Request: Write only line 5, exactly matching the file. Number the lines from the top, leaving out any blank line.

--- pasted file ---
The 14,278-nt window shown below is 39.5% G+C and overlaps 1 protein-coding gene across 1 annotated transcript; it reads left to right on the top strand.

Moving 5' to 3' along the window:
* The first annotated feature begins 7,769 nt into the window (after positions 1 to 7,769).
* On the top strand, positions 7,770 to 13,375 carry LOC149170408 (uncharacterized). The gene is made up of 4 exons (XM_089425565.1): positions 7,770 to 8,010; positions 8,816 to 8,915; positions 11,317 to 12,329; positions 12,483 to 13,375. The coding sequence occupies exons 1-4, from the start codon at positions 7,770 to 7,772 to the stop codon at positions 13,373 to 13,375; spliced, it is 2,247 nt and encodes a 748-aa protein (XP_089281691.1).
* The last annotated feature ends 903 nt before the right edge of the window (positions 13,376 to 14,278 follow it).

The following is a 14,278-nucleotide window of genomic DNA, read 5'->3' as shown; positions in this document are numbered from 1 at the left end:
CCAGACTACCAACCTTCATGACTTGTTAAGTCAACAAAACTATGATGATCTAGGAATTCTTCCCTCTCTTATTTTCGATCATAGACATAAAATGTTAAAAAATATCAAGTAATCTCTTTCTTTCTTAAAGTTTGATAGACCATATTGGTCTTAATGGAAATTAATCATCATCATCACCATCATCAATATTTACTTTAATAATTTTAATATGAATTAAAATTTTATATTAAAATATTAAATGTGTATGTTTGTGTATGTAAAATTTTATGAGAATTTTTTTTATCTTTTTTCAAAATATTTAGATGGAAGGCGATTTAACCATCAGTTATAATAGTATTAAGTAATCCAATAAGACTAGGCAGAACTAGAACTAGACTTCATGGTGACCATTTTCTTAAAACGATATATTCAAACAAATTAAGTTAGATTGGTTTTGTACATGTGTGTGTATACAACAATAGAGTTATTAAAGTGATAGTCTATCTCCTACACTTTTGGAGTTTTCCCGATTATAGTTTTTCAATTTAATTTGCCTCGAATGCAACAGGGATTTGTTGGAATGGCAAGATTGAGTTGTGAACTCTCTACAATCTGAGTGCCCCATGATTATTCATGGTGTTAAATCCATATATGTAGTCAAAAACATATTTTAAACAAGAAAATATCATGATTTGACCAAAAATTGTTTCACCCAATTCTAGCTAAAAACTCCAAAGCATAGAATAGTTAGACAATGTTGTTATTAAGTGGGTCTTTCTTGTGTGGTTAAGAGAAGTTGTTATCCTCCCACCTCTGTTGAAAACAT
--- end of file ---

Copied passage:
* The last annotated feature ends 903 nt before the right edge of the window (positions 13,376 to 14,278 follow it).